Criminal liability aside, the potential impact of a suspension or debarment action should not be overlooked. Not only may these actions result in the loss of business opportunities, but also exclusion from federal financial assistance. The US government has taken an increasingly aggressive approach in debarring and suspending government contractors. In 2019 alone, the DoD issued 442 debarment actions and 267 suspensions. It is crucial for companies facing potential suspension or debarment to understand the significant impact such actions could have on their businesses. This is especially true for those that primarily engage in federal contracting.
The conflict between the US Law and the EU Directive
In contrast with current US regulations which require government contractors to report any indicia of procurement-related violations, the EU Directive requires companies to take every possible step to limit the disclosure of information that could lead to the identification of the whistleblower or persons referenced in the whistleblower report. For companies that operate in multiple jurisdictions, the Directive's confidentiality mandates could lead to an unintended breach of US reporting requirements. For example, imagine the German subsidiary of a US contractor receives a whistleblower report alleging overpayment of a contract with the DoD. The whistleblower, an employee of the German subsidiary, reported the complaint through the subsidiary's internal reporting channel. Pursuant to the Directive, assuming the whistleblower doesn't consent, the German subsidiary cannot disclose any information that could lead to identification of the whistleblower or persons involved in the misconduct to the US contractor. Even if the US contractor becomes aware of the overpayment allegation, the Directive forbids sharing this information with US authorities absent the whistleblower's explicit consent. The US contractor, in turn, is unable to comply with its obligations under US law and may face serious consequences. It is regulatory conflicts like these that government contractors must be prepared for as the EU Directive is transposed across the Union.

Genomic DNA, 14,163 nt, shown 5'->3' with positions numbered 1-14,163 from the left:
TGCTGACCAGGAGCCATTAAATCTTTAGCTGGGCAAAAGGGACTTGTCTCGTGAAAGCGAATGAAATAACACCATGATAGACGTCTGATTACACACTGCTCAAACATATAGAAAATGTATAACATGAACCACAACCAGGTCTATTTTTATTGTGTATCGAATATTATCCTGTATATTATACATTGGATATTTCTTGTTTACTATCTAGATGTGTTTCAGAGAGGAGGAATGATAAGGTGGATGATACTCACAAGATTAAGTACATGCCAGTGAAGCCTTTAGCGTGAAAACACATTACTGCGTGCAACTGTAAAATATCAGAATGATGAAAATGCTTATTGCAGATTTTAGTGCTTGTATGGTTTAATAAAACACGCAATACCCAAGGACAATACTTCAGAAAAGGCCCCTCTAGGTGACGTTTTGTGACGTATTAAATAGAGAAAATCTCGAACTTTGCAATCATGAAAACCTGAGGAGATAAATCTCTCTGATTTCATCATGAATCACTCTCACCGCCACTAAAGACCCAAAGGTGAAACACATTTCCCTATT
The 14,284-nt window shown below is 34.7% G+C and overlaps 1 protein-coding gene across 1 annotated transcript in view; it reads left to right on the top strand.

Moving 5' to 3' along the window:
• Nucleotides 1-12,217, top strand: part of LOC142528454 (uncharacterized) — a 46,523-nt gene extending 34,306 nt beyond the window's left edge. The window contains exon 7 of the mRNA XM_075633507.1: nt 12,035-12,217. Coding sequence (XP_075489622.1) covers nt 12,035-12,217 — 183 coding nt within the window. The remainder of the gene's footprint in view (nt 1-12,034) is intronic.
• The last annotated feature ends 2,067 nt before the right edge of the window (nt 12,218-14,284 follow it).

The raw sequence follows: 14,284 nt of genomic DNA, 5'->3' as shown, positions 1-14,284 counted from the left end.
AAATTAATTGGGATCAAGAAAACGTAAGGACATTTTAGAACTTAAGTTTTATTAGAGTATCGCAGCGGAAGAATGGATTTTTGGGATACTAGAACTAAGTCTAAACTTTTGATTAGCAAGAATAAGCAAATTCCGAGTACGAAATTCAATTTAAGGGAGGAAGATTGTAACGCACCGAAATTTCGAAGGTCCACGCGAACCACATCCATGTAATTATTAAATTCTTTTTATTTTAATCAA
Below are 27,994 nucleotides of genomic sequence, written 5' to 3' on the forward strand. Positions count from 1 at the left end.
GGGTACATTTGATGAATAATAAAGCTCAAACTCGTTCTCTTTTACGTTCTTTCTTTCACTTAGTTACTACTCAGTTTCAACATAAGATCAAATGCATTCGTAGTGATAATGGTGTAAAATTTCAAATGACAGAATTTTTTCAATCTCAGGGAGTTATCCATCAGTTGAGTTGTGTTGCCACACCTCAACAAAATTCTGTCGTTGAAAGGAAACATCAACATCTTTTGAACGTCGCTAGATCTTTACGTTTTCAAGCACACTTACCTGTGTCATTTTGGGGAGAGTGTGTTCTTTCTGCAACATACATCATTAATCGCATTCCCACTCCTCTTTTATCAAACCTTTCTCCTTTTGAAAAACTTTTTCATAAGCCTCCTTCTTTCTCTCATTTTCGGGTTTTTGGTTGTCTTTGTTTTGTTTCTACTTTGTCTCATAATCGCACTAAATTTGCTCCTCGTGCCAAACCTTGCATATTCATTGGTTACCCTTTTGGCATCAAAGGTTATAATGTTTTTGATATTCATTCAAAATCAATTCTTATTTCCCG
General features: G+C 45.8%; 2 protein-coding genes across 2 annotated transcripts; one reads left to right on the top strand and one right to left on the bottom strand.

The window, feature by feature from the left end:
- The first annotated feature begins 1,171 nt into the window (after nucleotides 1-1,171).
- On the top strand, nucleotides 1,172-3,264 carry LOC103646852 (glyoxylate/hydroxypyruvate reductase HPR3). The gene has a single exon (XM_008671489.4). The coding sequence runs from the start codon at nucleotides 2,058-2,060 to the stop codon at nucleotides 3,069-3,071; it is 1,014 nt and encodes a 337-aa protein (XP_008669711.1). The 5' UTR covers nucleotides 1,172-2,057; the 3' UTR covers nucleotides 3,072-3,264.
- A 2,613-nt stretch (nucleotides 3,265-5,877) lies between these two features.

Why this matters now and how we can help
Companies that bid for and win government contracts are especially vulnerable to whistleblowing because of the size of the industry and the procurement process government contracts usually entail. With historic spending by the US and EU on government contracts in recent years, regulators in both regions will vigorously monitor activities in the industry. Government contractors need to be prepared for the possibility of a surge in whistleblowing activity.
Clifford Chance can discuss with you the impact of the EU Directive on your business, including what changes need to be made to ensure compliance with the new regime as well as the US regulations while still allowing the company to properly and effectively investigate issues raised by whistleblowers. While companies in all sectors will be subject to and therefore affected by the EU Directive, given all the circumstances described, companies in the defense and government contracting sectors will likely see an increasing number of whistleblower complaints, which is why it is especially critical that these companies be prepared for the changes to come.